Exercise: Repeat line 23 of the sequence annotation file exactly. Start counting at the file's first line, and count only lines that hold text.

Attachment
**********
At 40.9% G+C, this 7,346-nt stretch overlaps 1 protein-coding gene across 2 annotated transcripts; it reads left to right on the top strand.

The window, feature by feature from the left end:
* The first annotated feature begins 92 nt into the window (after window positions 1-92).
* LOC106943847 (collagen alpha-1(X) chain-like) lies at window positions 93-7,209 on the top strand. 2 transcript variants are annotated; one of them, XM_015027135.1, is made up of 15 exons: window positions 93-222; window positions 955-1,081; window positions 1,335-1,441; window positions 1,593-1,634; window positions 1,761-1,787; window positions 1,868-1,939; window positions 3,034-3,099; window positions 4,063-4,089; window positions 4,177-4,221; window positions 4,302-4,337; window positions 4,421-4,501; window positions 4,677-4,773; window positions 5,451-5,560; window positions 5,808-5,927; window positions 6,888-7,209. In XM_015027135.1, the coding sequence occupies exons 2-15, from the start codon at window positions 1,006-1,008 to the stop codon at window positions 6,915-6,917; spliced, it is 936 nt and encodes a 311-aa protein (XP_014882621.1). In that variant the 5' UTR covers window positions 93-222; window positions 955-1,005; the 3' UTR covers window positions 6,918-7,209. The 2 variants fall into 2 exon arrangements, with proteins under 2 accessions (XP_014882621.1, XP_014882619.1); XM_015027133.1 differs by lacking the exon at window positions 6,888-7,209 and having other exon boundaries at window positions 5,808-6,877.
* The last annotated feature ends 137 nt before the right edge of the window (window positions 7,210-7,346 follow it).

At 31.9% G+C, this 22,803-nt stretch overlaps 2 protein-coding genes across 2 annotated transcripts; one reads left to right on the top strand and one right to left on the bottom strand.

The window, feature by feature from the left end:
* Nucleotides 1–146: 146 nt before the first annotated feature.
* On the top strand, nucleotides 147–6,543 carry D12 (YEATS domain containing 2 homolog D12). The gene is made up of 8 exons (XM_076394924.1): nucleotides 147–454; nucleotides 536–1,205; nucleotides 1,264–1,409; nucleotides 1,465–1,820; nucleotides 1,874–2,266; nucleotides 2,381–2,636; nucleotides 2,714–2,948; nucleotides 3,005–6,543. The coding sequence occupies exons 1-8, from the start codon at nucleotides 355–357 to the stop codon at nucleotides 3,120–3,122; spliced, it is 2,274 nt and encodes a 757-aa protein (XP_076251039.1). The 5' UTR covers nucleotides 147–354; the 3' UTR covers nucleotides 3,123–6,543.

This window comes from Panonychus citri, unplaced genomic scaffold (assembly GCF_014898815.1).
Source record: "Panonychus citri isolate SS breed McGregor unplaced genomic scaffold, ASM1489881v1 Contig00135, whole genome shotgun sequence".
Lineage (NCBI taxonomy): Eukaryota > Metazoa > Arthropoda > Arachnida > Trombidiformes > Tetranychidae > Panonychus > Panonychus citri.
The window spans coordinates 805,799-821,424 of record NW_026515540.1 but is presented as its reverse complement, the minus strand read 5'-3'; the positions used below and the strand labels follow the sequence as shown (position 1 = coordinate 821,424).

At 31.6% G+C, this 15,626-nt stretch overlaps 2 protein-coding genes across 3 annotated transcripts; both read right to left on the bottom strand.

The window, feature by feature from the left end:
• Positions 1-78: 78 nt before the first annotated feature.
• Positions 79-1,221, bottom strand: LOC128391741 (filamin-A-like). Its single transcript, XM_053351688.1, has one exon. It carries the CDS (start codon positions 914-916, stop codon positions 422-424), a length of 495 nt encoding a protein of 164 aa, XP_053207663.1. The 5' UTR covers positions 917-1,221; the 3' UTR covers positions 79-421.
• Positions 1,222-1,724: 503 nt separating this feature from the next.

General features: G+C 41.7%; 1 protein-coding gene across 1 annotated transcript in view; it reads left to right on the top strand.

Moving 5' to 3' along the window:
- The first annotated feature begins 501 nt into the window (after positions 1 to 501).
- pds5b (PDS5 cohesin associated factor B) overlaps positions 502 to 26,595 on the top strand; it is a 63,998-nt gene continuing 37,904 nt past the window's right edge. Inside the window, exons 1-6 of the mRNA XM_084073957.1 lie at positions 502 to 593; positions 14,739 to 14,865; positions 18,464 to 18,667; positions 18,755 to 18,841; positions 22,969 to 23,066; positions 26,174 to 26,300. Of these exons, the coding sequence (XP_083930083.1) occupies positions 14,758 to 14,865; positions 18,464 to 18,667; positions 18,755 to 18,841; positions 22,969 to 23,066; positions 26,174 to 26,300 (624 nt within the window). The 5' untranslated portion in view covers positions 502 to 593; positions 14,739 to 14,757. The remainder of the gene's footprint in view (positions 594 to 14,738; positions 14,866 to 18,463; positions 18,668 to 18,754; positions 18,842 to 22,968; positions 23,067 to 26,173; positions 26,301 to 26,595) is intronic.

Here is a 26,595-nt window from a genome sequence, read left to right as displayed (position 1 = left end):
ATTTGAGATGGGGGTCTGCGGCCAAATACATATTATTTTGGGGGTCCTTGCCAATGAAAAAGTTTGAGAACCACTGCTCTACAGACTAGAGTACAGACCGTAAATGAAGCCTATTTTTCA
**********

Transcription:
Here is a 26,595-nt window from a genome sequence, read left to right as displayed (position 1 = left end):